As a medication that can be used to treat seizures gabapentin is something to take seriously.  If Owen ever wandered more then 20 feet from me I would make a medical tag for him alerting people that he was on it.  It is something you cannot stop suddenly and I am, as always careful to keep to the medication schedule.  It can make you drowsy, or dizzy, or trigger seizures or upset the stomach.  Owen also cannot drive while on gabapentin, this has put a real cramp in his social life since he hates taking the bus.

I was warned it can be quite pricey, $60 a month for a dog Owen’s size (around 65 pounds).  I thought hard before adding it to the mix but the vet said he really thought it would help, so, credit card in hand I headed to the Target pharmacy.  I have to say I love the staff their, they gave me the discount they typically give to the uninsured and I was able to get it for $12 a month – score!

So far, so good.  Thankfully Owen did not show any symptoms, and took it right in stride, as long as I stick it in liverwurst.  I am incredibly grateful that it does not need to be given with food so I can give it first thing in the morning, with all the supplements, whether or not he eats breakfast.  It allows me to push the tramadol later into the morning so I can stagger the pain killers, making sure they are not all wearing off at the same time.  Gabapentin certainly seems to help, and I am glad to have it in the mix.

Meloxicam, aka Metacam I can afford!

So, remember when I said I could not afford Metacam to try it?  Well, turns out I can afford meloxicam, aka generic Metacam.

I discovered the existence of meloxicam when bringing Owen into the vet for his increased water intake.  I saw a new vet and she mentioned (thanks to an increase in Owen’s weight) he was almost big enough to take the human version of Metacam, meloxicam.  Say what?  There is a human version?

Turns out that in dogs 75 pounds they can take meloxicam, Owen had just hit 69 pounds (and is now 71!).  The vet said it could be a bit inexact but very affordable,  I was game.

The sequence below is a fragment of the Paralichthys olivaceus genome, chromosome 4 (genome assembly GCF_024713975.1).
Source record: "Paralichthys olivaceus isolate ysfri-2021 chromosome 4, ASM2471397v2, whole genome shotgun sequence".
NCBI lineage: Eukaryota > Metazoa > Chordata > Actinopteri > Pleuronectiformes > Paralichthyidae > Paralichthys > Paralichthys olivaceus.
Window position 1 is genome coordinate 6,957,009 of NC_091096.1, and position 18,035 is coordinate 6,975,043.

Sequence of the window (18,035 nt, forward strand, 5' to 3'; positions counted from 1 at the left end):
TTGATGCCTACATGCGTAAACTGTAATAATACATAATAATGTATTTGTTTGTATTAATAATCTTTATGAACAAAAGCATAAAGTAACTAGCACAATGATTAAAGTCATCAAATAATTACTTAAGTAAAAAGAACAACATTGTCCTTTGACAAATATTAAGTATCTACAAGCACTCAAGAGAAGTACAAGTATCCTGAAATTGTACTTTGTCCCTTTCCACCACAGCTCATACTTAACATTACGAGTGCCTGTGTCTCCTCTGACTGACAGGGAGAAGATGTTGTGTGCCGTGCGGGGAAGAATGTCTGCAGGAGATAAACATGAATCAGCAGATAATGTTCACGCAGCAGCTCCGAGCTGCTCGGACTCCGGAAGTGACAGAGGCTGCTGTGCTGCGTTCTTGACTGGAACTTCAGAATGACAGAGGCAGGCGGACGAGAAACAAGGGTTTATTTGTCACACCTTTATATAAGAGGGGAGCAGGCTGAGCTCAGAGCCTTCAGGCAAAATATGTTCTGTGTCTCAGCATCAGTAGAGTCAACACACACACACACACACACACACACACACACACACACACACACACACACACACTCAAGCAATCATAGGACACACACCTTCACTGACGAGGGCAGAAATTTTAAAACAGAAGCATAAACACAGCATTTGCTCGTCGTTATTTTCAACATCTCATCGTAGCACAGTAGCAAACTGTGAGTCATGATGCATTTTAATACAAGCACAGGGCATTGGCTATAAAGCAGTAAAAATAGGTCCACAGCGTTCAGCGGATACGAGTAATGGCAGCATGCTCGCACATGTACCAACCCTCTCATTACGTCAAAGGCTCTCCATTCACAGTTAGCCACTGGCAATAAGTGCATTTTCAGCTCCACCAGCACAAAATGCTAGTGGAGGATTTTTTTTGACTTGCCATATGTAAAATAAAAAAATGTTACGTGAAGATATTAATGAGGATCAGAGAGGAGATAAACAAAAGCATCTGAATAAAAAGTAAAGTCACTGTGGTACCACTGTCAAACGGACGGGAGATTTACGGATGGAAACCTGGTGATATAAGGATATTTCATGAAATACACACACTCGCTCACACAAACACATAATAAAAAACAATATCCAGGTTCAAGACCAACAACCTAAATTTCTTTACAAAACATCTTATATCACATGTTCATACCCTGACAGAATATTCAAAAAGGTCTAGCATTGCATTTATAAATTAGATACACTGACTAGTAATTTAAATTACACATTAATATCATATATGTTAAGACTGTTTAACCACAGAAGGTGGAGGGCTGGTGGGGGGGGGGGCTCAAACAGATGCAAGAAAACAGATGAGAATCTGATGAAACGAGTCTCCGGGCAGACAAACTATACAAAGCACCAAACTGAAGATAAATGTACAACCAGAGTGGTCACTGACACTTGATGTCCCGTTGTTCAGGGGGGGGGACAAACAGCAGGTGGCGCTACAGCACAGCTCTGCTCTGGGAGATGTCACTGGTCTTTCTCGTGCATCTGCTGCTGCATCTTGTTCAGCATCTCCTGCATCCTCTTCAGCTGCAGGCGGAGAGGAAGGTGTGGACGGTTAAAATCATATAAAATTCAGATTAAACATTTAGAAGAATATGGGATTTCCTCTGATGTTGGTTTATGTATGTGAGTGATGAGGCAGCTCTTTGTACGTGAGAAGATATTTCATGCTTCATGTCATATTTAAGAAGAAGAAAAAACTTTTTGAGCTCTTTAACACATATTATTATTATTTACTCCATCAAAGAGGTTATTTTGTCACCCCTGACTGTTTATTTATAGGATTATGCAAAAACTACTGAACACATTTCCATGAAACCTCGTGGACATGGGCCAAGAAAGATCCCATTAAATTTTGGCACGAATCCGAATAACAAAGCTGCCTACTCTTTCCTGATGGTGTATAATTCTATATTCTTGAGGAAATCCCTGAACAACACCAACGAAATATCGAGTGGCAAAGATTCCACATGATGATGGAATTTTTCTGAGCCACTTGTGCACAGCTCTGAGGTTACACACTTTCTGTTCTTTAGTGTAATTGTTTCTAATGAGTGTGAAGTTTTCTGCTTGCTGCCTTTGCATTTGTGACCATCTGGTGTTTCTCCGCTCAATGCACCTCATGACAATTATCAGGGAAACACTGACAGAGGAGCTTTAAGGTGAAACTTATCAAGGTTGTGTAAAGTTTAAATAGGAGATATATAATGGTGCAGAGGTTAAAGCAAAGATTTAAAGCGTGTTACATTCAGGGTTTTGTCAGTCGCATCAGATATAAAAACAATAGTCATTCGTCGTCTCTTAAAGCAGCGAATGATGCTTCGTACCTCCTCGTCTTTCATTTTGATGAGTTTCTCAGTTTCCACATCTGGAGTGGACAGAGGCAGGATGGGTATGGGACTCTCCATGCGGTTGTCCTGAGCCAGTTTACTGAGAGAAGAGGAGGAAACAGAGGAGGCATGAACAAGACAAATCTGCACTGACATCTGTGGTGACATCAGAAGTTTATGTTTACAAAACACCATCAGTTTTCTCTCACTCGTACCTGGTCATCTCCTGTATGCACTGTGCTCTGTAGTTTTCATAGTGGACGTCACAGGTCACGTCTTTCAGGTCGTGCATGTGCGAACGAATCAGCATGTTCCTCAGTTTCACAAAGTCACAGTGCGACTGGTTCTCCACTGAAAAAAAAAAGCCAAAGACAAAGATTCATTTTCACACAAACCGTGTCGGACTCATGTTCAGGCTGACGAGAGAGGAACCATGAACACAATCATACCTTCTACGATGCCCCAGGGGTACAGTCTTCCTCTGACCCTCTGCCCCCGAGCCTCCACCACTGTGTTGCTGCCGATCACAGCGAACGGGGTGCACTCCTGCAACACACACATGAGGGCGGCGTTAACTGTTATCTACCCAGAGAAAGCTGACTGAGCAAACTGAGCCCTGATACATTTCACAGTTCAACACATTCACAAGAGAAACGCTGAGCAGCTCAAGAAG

Since Owen had such a strong reaction to Rimadyl we started slow, with Metacam, and weaned him on.  I was increasing the dose every four days and he was doing really well on it.  So we tried meloxicam, 1/2 of a 7.5 mg pill a day.

Did I mention it is only $4 a month?  Yup, $4.  Heck, I could lose half the pill trying to cut it into the right size and I don’t think I would mind.  Comparing it to the price of Metacam made me really hate the drug industry, but, moving on.

It is very, very small, and Owen takes half.  I was a little intimidated in trying to break it but the pill splitter works like a charm and it is easy to sneak in with the rest of the supplements.  Best of all I have not seen any adverse side effects, but I did see results.

Owen immediately seemed a bit less stiff, and more eager for walks.  I do nick a bit of the tip off since he is not quite 75 pounds, but with his recent weight gain (even though I’m trying to take the weight off him for the sake of his old bones!) I probably should not be bothering.

The side effects of meloxicam are the same of any NSAID, but it is typically the easiest on the liver and the best accepted.  Owen is a picky eater so I do have to make sure he has eaten his breakfast before I give it to him since it should be taken on a full stomach, but, if he does not eat, I just do not give it.  Thankfully his appetite has been good and I have not had to worry much.  I would highly recommend it, and wish Metacam were more affordable because it clearly works.

Cushings, and why I am letting it be.

At the end of the summer Owen was drinking a lot of water.  I let it go for a month, thinking it was hot out and he may just be thirsty, but I watched, and I worried.